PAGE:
<http://PointedEars.de/markup/equation2.xhtml (XHTML 1.1 + MathML 2.0)

Test results:

- Iceweasel 5.0 and Firefox 6.0: Works with HTML5 and XHTML 1.1; but the
mlabeledtr' element, which provides support for equation numbering, is
unsupported.  The CSS version looks OK in all variants.

- Opera 11.50: Works only with XHTML 1.1, and some whitespace is displayed,
but the mlabeledtr' element is supported.  The CSS version looks OK in
all variants.

- Safari 5.1: Works with HTML5 and XHTML 1.1, and apparently supports the
mlabeledtr' element in a way (not left-aligned), but uses Greek letters
for MathML exclusively (even for `mtext'!).

- Chromium 13.0.782.107 (Developer Build 94237 Linux) and Chrome
13.0.782.215 fails with MathML, but the CSS version looks OK in all
variants.

- Internet Explorer 9.0.8112.16421 fails with MathML in all markup variants
(needs plugin), but the CSS version looks OK in all variants.

For the time being, server-side MathML or LaTeX can work around.

PointedEars
--
var bugRiddenCrashPronePieceOfJunk = (
navigator.userAgent.indexOf('MSIE 5') != -1
&& navigator.userAgent.indexOf('Mac') != -1
)  // Plone, register_function.js:16

## Re: Layout of numbered equations?

27.8.2011 22:36, Dr J R Stockton wrote:

This is a tricky issue, partly because markup and presentation are hard
to separate here. The theoretical idea of first deciding on the markup,
then considering styling, thought mostly fruitful, is awkward in cases
where styling possibilities are limited. The tools available for styling
in CSS (and HTML) as currently defined and implemented are seriously
inferior to what one can use in typesetting math in good software (like
LaTeX) - and as compared with the _needs_.

Dorayme and Andreas have made interesting suggestions (and if you look
at Andreas' code, you'll see that it addresses relevant questions beyond
those asked). But being a latter-day tablist, I quote myself:

"Several approaches have been proposed to achieve such layout using just
CSS and no presentational markup. However, the CSS methods (whether
based on floating or on positioning) seem to suffer from various
problems on current browsers. Some methods work well if the equation
fits on one line but lead to confusion when it is divided over two or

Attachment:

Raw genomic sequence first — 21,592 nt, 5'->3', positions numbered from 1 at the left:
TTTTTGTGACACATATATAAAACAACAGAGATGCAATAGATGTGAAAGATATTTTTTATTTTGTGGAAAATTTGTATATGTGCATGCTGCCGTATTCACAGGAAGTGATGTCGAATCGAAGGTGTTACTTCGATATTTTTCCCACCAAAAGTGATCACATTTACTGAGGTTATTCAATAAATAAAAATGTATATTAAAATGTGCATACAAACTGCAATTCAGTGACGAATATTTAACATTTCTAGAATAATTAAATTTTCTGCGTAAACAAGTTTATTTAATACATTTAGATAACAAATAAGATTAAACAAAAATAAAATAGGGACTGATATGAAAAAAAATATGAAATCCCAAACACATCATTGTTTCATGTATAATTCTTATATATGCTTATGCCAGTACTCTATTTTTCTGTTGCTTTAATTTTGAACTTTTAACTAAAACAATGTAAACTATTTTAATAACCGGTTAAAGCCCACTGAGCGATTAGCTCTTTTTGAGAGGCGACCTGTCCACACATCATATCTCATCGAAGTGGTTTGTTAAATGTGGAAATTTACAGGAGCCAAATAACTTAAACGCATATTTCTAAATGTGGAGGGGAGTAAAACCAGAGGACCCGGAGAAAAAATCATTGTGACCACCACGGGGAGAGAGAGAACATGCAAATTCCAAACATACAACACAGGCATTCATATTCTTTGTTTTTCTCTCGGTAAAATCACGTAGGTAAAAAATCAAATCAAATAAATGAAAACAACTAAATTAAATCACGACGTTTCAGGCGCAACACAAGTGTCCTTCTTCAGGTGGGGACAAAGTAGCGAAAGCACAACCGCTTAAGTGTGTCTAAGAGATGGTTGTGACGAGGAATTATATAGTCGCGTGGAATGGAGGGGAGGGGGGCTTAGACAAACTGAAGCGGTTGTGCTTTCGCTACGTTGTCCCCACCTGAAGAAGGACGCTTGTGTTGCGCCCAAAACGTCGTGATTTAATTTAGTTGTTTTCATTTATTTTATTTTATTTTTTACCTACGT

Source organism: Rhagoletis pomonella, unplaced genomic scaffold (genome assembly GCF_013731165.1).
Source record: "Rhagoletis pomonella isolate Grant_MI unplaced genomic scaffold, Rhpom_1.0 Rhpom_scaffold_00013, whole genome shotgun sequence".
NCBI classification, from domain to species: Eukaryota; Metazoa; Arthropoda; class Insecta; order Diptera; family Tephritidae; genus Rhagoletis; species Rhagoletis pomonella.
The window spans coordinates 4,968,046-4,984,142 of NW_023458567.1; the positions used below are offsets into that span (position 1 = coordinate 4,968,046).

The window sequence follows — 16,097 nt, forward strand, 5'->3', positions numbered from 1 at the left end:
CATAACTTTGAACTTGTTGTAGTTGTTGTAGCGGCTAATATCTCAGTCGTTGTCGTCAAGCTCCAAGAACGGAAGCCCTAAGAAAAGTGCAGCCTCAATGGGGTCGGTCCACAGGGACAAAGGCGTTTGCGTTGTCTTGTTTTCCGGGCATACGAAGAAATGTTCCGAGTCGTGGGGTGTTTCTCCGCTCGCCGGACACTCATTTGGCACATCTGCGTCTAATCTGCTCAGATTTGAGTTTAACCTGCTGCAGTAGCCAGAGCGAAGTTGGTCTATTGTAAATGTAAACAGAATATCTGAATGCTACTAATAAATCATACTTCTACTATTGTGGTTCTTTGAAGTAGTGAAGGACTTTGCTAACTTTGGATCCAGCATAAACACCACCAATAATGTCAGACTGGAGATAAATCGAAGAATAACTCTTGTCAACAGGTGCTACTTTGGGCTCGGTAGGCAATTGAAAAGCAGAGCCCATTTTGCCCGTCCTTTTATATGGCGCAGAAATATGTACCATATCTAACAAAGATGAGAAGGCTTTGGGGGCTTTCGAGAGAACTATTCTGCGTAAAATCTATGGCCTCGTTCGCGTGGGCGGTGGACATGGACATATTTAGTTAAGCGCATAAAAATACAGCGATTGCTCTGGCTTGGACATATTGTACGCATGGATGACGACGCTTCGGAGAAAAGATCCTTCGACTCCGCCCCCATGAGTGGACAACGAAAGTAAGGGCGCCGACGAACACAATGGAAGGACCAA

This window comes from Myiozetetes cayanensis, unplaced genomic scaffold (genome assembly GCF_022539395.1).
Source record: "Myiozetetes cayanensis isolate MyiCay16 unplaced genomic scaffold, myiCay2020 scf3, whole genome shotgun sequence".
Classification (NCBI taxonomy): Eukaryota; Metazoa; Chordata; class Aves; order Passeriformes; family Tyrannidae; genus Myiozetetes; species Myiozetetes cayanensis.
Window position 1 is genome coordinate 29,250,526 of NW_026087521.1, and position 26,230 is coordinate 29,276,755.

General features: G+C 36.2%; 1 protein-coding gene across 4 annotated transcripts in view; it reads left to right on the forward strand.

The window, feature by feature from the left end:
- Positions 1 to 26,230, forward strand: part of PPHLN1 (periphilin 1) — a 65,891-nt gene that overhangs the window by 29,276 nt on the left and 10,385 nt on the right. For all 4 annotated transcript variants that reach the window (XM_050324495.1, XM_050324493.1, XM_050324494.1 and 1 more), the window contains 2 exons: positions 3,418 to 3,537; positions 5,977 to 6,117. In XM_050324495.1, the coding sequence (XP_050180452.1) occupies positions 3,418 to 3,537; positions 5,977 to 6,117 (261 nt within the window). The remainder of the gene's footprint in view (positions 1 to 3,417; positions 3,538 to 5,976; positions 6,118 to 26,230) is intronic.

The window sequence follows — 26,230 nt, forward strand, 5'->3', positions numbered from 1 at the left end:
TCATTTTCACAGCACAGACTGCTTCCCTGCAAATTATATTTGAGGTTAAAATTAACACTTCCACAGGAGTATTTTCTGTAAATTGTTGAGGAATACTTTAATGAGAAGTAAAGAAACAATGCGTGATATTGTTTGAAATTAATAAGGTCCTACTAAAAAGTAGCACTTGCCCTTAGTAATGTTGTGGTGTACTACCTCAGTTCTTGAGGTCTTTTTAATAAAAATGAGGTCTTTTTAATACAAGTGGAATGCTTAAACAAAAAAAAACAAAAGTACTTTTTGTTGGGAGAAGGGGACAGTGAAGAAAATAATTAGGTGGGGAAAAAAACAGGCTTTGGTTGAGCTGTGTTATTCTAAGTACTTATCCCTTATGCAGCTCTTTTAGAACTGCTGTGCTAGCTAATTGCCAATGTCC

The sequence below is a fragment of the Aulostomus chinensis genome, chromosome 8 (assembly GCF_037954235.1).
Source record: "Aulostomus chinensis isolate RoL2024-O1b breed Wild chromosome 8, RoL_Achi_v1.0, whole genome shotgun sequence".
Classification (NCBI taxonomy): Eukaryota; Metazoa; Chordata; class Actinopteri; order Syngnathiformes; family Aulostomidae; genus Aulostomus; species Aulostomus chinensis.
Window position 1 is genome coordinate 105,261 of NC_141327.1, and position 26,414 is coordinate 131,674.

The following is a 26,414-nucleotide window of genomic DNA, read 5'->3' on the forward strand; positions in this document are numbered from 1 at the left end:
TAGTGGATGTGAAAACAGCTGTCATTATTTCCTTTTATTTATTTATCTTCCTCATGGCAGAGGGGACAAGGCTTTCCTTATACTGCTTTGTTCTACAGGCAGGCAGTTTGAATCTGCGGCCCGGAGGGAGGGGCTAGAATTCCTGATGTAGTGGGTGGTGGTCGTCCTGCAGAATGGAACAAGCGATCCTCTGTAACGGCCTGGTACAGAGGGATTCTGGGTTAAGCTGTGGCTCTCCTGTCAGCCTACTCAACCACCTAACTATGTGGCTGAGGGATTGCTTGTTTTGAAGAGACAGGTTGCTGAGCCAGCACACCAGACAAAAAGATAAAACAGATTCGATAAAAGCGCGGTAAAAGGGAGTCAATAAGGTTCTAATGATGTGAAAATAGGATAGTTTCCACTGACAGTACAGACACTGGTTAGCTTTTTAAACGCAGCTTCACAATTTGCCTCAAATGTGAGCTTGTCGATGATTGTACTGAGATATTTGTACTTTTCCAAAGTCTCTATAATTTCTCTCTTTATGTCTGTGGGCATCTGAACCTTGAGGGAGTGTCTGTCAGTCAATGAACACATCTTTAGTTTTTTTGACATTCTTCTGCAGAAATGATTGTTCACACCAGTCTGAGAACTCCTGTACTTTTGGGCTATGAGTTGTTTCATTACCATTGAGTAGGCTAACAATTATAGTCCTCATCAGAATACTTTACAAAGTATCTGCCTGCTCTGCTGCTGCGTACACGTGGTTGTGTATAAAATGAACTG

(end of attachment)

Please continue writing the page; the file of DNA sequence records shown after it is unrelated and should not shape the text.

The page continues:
more lines. Since we wish to create pages that adapt to varying canvas
widths ('fluid design'), a simple table is the practical solution"
http://www.cs.tut.fi/~jkorpela/math /

Centring is easy to achieve especially in the table approach, but I
wonder whether it is desirable. Indenting is more common. In any case, I
think you should consider what should happen when an equation is divided
into two or more lines. When you have foo = bar + ... and a line break
is needed, shouldn't the continuation lines left-align with "bar",
instead of being centered (or left-aligned)? This might call for a
three-column table (with eq. no in one column, left-hand side and equals

I don't think it requires essentially more markup than any other
approach. You just need
<table class=eq><tr><th>eq. no <td>equation</table>

Explicit line breaks tend to make documents less flexible. When the
canvas is narrower than you expect, the <br>-induced linebreaks will
appear in addition to browser-induced breaks, creating odd rendering.

You can mostly get reasonable division into lines if you use no-break
spaces instead of normal places when applicable. E.g., a + b should be
written so that the space before "+" is a no-break space. Division into
lines is one important reason for using the real minus sign
(representable using &minus; if not otherwise) rather than the Ascii
hyphen "-" (which is treated by many browsers as always allowing a line
break after it, even in a context like "-1" where it acts as unary minus).

Using a table, you can easily set vertical-align: baseline.

But Lagrange didn't have to write for the Web.

Subscripts and superscripts have their share of problems, both in size
and in vertical placement. There are discrepancies between browsers, and
adequate rendering depends on context (e.g., do the superscripts
generally appear after a lowercase letter or after an uppercase
letter?). Setting both font-size and the vertical position seems to be
necessary. I'd recommend setting vertical-align to baseline and using
relative positioning instead, as it gives more predictable results.

My demo page:
http://www.cs.tut.fi/~jkorpela/test/eq.html

--
Yucca, http://www.cs.tut.fi/~jkorpela /

## Re: Layout of numbered equations?

On Sun, 28 Aug 2011, Jukka K. Korpela wrote:

I wonder whether it is already safe to write &#8308; etc.
together with { font-family: Cambria, 'Cambria Math' }.
See http://www.user.uni-hannover.de/nhtcapri/temp-4.html

On some systems, &#178; and &#179; might be displayed as and,
whereas &#8308; is displayed as <sup>4</sup> by the browser.

Btw:
The Macintosh problems withB2=B3 occur in newsreaders like MacSOUP
but no longer in current browsers.

--=20
In memoriam Alan J. Flavell
http://www.alanflavell.org.uk/charset /